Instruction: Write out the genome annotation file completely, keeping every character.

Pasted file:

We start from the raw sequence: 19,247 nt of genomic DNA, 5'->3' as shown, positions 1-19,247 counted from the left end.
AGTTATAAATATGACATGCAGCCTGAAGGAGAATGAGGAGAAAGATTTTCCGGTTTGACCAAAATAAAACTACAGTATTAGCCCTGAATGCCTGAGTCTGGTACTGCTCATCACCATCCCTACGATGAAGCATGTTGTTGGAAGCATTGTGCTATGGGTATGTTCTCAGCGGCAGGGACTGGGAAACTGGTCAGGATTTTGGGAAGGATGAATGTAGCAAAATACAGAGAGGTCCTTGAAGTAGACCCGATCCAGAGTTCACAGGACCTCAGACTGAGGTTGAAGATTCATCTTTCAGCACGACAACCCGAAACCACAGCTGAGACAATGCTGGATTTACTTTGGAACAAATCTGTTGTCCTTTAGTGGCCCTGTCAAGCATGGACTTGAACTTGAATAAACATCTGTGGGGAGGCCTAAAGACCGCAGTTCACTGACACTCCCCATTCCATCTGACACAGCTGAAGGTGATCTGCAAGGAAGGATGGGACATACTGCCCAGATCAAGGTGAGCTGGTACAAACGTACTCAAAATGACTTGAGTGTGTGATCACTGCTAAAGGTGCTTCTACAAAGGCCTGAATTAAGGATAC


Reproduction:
We start from the raw sequence: 19,247 nt of genomic DNA, 5'->3' as shown, positions 1-19,247 counted from the left end.
AGTTATAAATATGACATGCAGCCTGAAGGAGAATGAGGAGAAAGATTTTCCGGTTTGACCAAAATAAAACTACAGTATTAGCCCTGAATGCCTGAGTCTGGTACTGCTCATCACCATCCCTACGATGAAGCATGTTGTTGGAAGCATTGTGCTATGGGTATGTTCTCAGCGGCAGGGACTGGGAAACTGGTCAGGATTTTGGGAAGGATGAATGTAGCAAAATACAGAGAGGTCCTTGAAGTAGACCCGATCCAGAGTTCACAGGACCTCAGACTGAGGTTGAAGATTCATCTTTCAGCACGACAACCCGAAACCACAGCTGAGACAATGCTGGATTTACTTTGGAACAAATCTGTTGTCCTTTAGTGGCCCTGTCAAGCATGGACTTGAACTTGAATAAACATCTGTGGGGAGGCCTAAAGACCGCAGTTCACTGACACTCCCCATTCCATCTGACACAGCTGAAGGTGATCTGCAAGGAAGGATGGGACATACTGCCCAGATCAAGGTGAGCTGGTACAAACGTACTCAAAATGACTTGAGTGTGTGATCACTGCTAAAGGTGCTTCTACAAAGGCCTGAATTAAGGATAC